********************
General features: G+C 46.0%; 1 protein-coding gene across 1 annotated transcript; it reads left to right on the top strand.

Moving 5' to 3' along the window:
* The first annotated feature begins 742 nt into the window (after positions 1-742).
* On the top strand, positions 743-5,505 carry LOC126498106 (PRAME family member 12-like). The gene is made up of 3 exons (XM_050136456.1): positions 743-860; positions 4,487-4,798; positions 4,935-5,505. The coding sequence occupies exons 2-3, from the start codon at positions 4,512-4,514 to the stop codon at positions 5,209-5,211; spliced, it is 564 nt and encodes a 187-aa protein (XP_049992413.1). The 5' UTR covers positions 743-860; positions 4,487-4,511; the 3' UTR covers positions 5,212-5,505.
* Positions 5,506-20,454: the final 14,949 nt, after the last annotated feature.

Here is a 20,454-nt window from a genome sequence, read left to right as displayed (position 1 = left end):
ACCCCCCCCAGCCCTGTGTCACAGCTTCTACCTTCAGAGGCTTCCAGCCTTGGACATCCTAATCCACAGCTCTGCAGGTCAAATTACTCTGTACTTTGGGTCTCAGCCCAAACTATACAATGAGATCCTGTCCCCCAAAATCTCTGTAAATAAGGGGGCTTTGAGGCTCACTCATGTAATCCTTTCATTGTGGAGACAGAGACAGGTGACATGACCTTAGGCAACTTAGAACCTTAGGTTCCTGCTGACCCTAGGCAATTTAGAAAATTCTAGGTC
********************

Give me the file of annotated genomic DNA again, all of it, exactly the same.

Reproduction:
General features: G+C 46.0%; 1 protein-coding gene across 1 annotated transcript; it reads left to right on the top strand.

Moving 5' to 3' along the window:
* The first annotated feature begins 742 nt into the window (after positions 1-742).
* On the top strand, positions 743-5,505 carry LOC126498106 (PRAME family member 12-like). The gene is made up of 3 exons (XM_050136456.1): positions 743-860; positions 4,487-4,798; positions 4,935-5,505. The coding sequence occupies exons 2-3, from the start codon at positions 4,512-4,514 to the stop codon at positions 5,209-5,211; spliced, it is 564 nt and encodes a 187-aa protein (XP_049992413.1). The 5' UTR covers positions 743-860; positions 4,487-4,511; the 3' UTR covers positions 5,212-5,505.
* Positions 5,506-20,454: the final 14,949 nt, after the last annotated feature.

Here is a 20,454-nt window from a genome sequence, read left to right as displayed (position 1 = left end):
ACCCCCCCCAGCCCTGTGTCACAGCTTCTACCTTCAGAGGCTTCCAGCCTTGGACATCCTAATCCACAGCTCTGCAGGTCAAATTACTCTGTACTTTGGGTCTCAGCCCAAACTATACAATGAGATCCTGTCCCCCAAAATCTCTGTAAATAAGGGGGCTTTGAGGCTCACTCATGTAATCCTTTCATTGTGGAGACAGAGACAGGTGACATGACCTTAGGCAACTTAGAACCTTAGGTTCCTGCTGACCCTAGGCAATTTAGAAAATTCTAGGTC